A Commonsense
Approach To Family Law

J’s Story

Real Stories

We were not technically together when my daughter was born. When my co-parent got pregnant, I started paying support right away – even while she was pregnant. I took responsibility and made my intentions clear. I wanted to be a dad.

But trying to sort out a parenting arrangement was confusing; it’s hard not to be afraid someone is trying to take your child away. I try to think to myself: if I have extra money, should I spend it taking my kid’s mom to court? Or, should I spend that doing something cool with my kid? We have only gone to court once. The judge just told us that the time would be shared equally and then sent us away to figure out the rest between us.

I had previously done a research paper on attachment, so I knew the appropriate amount of time for me to be with my daughter and for her to be with her mom, depending on her age and stage of development. I found out what the professionals said about healthy attachment and what I needed to do. It was a time game. I didn’t get goofy – it’s a marathon, not a sprint. Certainly, there were hurt feelings and different values; there’s a reason we broke up in the first place.

As kids grow up, you lose control. You grieve that loss, and when you’re separated, you have to grieve that loss of control a lot sooner. Our reality was that every six months, I was asking for more time with my daughter, right from when she was born.

Our daughter is six now. One thing we’ve done a great job of is not fighting in front of her. We never fight in front of her. I’m also really aware of supporting her relationships with other family members. When I pick my daughter up, I always make sure to remind her, “say goodbye to your mom, tell her you love her, hug your step-dad.” I want her to know it’s ok to love all of us. I always encourage her and let her know it’s ok to love all of her family. If there are ever behaviour problems, we have family conversations. I’ll tell my daughter, “you know you’ve got to respect your mom.”

My co-parent’s mom was heavily involved, and we still get along today. It all comes into play. People don’t always think about those in the background, the parents, partners or grandparents who aren’t at the table. Naming our daughter was tricky. We decided to hyphenate her last name so that if either of us were travelling with her or signing her up for things, it would be easier. She would also be connected to both of us in that way. My co-parent and I are like siblings. We still bicker. We both have new partners, and she has more kids with her husband. He and I get along; we’re alright. I’ve noticed my co-parent and I don’t make decisions just between us anymore. It’s always, “I’ll check with my husband and get back to you,” or me saying I’ll check with my partner and see. For us, that’s really about respecting our separate families and how they’re connected. Relationship management is enormously crucial in a blended family.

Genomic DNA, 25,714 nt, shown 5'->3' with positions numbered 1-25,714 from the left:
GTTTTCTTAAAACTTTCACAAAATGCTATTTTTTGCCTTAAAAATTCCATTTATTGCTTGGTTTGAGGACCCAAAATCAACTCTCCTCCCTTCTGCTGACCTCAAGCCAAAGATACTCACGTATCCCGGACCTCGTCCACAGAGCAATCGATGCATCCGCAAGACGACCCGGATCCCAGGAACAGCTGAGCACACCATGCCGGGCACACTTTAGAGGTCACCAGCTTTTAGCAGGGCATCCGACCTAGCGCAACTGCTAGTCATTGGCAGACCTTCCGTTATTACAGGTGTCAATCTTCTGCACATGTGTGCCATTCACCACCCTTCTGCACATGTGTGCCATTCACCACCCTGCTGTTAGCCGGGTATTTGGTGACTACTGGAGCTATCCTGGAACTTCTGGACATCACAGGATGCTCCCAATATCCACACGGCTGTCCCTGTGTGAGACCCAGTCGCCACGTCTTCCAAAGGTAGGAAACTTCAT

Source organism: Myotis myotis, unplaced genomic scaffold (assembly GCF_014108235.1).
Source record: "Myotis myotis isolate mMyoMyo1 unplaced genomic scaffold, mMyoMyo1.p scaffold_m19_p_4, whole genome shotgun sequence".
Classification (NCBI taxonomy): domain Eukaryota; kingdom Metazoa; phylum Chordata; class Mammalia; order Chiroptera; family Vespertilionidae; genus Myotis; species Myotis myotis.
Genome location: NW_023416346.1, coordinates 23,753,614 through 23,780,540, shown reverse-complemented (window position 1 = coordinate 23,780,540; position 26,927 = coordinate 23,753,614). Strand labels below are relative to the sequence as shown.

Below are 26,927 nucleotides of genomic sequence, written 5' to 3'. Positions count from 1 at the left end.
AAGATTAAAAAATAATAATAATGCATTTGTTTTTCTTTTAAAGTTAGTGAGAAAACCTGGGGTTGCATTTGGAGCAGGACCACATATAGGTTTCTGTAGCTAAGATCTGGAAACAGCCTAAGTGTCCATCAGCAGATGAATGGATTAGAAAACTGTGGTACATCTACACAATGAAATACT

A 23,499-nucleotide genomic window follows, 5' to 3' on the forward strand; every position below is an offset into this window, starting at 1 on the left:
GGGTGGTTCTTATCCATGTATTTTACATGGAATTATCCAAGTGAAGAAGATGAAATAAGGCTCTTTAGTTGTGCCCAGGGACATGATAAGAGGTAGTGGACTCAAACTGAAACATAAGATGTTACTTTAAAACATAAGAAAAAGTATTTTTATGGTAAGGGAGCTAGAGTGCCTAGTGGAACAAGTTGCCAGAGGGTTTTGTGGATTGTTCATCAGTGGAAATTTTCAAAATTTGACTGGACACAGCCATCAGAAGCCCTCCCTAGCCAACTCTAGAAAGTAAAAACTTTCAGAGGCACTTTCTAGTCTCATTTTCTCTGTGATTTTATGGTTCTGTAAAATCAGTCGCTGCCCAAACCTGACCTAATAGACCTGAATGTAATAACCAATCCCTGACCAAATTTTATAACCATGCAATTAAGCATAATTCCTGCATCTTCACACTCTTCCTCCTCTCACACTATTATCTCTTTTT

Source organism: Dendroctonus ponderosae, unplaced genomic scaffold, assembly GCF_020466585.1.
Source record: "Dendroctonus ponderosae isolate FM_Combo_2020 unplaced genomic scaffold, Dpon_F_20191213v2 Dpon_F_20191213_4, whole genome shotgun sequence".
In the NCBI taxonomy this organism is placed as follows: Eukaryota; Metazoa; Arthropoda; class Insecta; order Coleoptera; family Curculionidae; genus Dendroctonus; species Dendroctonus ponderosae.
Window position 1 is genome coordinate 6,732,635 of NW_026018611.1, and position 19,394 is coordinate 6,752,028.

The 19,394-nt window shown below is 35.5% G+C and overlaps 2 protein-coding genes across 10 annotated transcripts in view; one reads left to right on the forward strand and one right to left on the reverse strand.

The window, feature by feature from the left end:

It’s a hard gig, always having to consider what will be best for my co-parent, her husband, and their kids, as well as my family. I tell myself this time matters, but it’s not the only time. It’s just one piece. This is a long game, and it’s a moving target. Parenting time is always going to be a different beast. I try to focus on the big picture. I am hoping that my daughter and I will also have a relationship when she’s an adult. You spend more time as an adult than you do being a child, so I want my daughter to have good support going into early adulthood. You can’t only be there for your kids when they’re six. You need to also be there for them when they’re twenty. They need their parents all the way along. My goal is to be someone my kid looks up to. I want to inspire her and be someone she can confide in. Thinking about my life, does it bother me that my dad wasn’t there when I was 6? No, it bothers me that he wasn’t around when I was 20. That’s what I remember. Other times are just as important. I want to be there for my daughter’s whole life.

If I had to advise someone else working out a co-parenting arrangement, I would say: do what you say you’re going to do. Show up 5 minutes early, or even 10 minutes early. Show your co-parent that they can depend on you. Be reliable, pay your support, don’t mess around. Do what you’re supposed to do. It isn’t a game. It’s people’s lives. Do what you say you’re going to do and call if you’re going to be late. I was never late in the first year. Not once. Building trust was my sole mission that year. There’s more flexibility now because she knows she can trust me. Make keeping your commitments a priority. This is your kid. Make them a priority and show up.

I would also say to be picky with your new partner. Don’t be desperate. Partners make or break a co-parenting arrangement. Don’t forget that a whole other family needs to be considered. Healthy co-parenting is not forgetting the other family involved. You can’t be selfish when there’s a blended family.

Being a parent is a tough job, but it’s an important one. And it’s worth it.

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